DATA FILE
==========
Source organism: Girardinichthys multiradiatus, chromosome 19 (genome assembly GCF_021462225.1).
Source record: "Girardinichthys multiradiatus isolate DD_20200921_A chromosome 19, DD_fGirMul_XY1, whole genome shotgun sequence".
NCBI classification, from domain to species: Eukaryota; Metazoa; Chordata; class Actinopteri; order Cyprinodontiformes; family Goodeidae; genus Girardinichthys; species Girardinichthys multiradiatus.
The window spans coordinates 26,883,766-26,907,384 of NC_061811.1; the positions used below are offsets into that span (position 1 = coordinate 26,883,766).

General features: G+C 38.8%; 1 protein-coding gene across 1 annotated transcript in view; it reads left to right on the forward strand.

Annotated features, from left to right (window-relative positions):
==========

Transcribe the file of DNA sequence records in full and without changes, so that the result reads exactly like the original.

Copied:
Source organism: Girardinichthys multiradiatus, chromosome 19 (genome assembly GCF_021462225.1).
Source record: "Girardinichthys multiradiatus isolate DD_20200921_A chromosome 19, DD_fGirMul_XY1, whole genome shotgun sequence".
NCBI classification, from domain to species: Eukaryota; Metazoa; Chordata; class Actinopteri; order Cyprinodontiformes; family Goodeidae; genus Girardinichthys; species Girardinichthys multiradiatus.
The window spans coordinates 26,883,766-26,907,384 of NC_061811.1; the positions used below are offsets into that span (position 1 = coordinate 26,883,766).

General features: G+C 38.8%; 1 protein-coding gene across 1 annotated transcript in view; it reads left to right on the forward strand.

Annotated features, from left to right (window-relative positions):